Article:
Ilford HP5+ – Rodinal 1:50 – Leica M6
There are many reviews out there about LR 3 Beta; however, you just want to try something yourself, sometimes. Although this version has been out for some time, I finally downloaded it about a week ago. I had a lot of time on my hands during the day, let’s say. Having used it for about a week, I’ll give my impressions thus far on the pieces that I’ve used.
The import has been radically changed. It is a lot faster than previous versions of LR, plus they have made the import dialog a lot more convenient by making commonly used items available at the single click of the mouse rather. From this single, simple dialog you can add keywords, indicate the import behavior (copy as DNG, copy, move, or add), and specify where to place the files. The dialog seems to be arranged logically, input on the left, keywords and behavior in the middle, output on the right. There is a larger, more comprehensive import dialog where you can most any and everything that you want, including which photos to import, how to rename them, etc. You can do everything that you could do before, except that it is arranged much better. Lastly, the actual importing of the photos is noticeably faster. They’ve done an impressive amount of speed improvement in this area. Certainly worth upgrading just to get this feature especially if you import logs of files. It will save you a great deal of time.
Vignetting is something that I use rarely; however, in some cases it really can make a significant difference in the photo. The new version of LR functions the same as the old in this area. Sliding the slider to the left causes the edges of the image to darken, sliding right causes it to lighten. In this beta release, they’ve added another slider, Contrast, to the Post-Crop Vignetting sliders. This allows you to adjust the contrast of the vignetted area to give it a less contrasty, softer or harder look. This is different than the Feather slider, which controls the rate of change between vignetted and non-vignetted parts of the image, or gradation. The Contrast slider affects only the vignetted area’s contrast.
I like the use of images and music together. I use SoundSlides when I want to put together such a display. LR 3 Beta allows you export a video slideshow with music. This is a fantastic feature, but can be limiting, depending on what you want to do. With SoundSlides I can choreograph the sound and the images, that is, I can make an image fade on a certain part of the music, or stay a bit longer, etc, a dance if you will. With LR 3, you click on the duration of the music, and LR will figure out how long each image will need to be displayed and display your slideshow accordingly. You can adjust the fade or display duration, but not for an individual slide. The adjustment is for all slides. If you have no need or desire to choreograph, then this works perfectly! The video export offers several different flavors of video to choose from. Here is a good video explaining the export, as well as other features. It’s right at the beginning of the video and lasts only a couple of minutes.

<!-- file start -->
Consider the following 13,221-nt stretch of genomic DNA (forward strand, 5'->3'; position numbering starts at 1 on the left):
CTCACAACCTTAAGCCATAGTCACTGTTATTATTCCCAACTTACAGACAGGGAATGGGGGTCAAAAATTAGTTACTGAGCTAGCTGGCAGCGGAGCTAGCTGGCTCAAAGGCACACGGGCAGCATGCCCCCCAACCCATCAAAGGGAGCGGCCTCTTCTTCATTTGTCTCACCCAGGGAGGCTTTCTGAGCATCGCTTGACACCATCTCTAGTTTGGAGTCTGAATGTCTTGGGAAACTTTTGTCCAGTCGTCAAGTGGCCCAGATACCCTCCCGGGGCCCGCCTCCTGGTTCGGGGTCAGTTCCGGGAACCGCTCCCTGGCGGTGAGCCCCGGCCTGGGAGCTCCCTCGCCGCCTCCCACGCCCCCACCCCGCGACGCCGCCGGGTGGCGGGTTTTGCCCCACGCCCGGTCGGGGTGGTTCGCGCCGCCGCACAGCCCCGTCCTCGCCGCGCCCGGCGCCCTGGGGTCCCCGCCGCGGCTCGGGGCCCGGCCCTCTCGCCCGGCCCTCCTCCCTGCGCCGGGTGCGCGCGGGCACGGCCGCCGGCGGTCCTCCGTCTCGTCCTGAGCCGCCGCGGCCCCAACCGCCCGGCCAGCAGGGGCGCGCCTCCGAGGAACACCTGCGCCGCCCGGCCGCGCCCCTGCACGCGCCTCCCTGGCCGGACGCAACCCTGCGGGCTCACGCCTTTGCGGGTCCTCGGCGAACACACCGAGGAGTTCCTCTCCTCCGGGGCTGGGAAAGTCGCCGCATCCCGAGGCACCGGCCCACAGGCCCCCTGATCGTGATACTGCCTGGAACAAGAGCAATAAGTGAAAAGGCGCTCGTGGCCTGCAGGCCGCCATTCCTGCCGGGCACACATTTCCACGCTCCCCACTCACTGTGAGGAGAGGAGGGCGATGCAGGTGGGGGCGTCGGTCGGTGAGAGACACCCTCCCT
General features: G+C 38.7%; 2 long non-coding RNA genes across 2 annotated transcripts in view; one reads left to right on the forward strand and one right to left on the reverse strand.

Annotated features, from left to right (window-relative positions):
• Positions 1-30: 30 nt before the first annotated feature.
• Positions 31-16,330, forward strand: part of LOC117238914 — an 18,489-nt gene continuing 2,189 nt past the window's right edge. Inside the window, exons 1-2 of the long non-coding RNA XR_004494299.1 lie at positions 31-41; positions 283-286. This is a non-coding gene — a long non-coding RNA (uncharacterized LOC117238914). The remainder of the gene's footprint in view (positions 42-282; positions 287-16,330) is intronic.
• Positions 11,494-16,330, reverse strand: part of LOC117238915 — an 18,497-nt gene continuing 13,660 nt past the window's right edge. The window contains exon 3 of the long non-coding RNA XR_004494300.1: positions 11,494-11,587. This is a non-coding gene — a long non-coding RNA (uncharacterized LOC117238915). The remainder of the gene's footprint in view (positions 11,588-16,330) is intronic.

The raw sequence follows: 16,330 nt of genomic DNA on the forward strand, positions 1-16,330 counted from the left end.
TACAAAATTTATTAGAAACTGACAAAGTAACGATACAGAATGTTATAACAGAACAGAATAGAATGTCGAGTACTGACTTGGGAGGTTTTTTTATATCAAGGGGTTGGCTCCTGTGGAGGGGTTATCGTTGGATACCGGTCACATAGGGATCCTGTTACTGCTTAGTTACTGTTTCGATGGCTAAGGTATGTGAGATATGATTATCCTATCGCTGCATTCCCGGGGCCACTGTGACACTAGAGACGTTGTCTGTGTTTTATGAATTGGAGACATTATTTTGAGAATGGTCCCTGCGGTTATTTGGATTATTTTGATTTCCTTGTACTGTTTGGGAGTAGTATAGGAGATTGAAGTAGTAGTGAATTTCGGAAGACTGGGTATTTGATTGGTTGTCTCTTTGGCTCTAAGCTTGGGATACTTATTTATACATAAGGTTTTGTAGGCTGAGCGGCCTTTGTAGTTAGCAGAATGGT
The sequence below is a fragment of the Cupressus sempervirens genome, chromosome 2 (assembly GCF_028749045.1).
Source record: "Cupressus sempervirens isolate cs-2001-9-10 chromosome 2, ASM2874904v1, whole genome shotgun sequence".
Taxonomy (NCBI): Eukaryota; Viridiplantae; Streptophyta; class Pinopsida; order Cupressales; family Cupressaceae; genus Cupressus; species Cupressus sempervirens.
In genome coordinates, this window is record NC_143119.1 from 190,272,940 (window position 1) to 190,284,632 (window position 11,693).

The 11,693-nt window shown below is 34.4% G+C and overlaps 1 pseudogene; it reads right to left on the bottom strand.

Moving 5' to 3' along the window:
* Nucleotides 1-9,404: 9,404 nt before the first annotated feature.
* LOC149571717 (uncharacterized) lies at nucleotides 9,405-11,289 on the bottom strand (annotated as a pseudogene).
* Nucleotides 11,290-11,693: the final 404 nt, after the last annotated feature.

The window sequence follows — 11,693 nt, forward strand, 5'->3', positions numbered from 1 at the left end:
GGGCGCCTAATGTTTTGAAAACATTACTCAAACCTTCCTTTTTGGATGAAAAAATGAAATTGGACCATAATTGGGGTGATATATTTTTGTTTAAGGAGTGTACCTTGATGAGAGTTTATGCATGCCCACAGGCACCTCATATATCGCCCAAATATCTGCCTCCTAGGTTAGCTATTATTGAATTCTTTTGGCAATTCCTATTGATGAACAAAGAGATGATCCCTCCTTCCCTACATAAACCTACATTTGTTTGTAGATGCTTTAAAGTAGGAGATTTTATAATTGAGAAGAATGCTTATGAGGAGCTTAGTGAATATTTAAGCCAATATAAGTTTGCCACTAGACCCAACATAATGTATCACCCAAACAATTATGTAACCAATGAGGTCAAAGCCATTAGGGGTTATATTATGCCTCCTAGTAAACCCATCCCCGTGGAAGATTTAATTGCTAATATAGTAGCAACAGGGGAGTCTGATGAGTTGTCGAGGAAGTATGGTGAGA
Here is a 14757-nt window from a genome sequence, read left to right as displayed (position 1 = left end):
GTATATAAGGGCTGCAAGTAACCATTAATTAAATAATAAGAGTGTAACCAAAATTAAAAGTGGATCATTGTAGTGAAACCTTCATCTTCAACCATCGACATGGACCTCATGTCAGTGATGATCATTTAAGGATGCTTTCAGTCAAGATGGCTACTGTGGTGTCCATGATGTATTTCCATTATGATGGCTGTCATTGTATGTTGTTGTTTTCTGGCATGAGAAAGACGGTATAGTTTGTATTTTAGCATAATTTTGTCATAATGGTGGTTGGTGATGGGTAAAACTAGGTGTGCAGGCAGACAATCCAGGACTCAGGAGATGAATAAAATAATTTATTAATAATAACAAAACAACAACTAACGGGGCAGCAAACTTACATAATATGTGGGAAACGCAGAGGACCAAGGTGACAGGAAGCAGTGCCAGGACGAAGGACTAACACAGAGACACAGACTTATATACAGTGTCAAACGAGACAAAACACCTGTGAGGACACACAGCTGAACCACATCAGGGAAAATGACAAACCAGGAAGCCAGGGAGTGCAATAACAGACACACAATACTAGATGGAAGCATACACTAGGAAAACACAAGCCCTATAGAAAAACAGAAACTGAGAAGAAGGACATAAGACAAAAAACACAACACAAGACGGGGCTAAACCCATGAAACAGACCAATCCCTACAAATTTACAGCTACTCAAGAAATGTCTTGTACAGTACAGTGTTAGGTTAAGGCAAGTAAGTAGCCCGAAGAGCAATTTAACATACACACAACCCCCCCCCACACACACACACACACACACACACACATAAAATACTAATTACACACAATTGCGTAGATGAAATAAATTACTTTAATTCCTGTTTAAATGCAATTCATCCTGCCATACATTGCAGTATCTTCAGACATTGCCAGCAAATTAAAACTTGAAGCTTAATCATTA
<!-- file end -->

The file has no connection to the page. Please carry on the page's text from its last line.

Since I also shoot film, I am aware of grain. Each film has its own characteristic grain pattern and size. This can be further ‘enhanced’ or downplayed, depending upon developer chosen and method of development. To be sure, different films certainly look different in the grain department. I was curious about the new grain slider. I thought back to the fact that when digital recordings first came out that they sounded clean and sterile. Later, a bit of ambient noise was added to give warmth to the music. No digital vs. film flames here, please. Anyway, I’m not against grain. The grain slider works pretty nicely, allowing you to add grain to a photo as well as allowing you to choose the amount, size, and roughness of the grain. You can get some pretty grainy photographs, simulating some type of film. In the above image, I’ve added quite a bit of grain, but it’s kind of hard to see at this size.
If you watermark your image with copyright information, one of the annoying things about Lightroom, at least for me, was that you couldn’t control placement of the watermark or the opacity of it very well. In the new version, you can control the opacity, placement, orientation (horizontal, or vertical), and whether it is text or image. This is a nice feature. If you look at the image at the top, you can see that I placed a slight, vertical watermark at the right side of the image. It’s rather unobtrusive and was easy to do with the new LR.
Those were the only items that I tried out. I liked what I saw and, more than likely, would upgrade to Lightroom 3 when it comes out, depending on what Adobe wants for an upgrade price.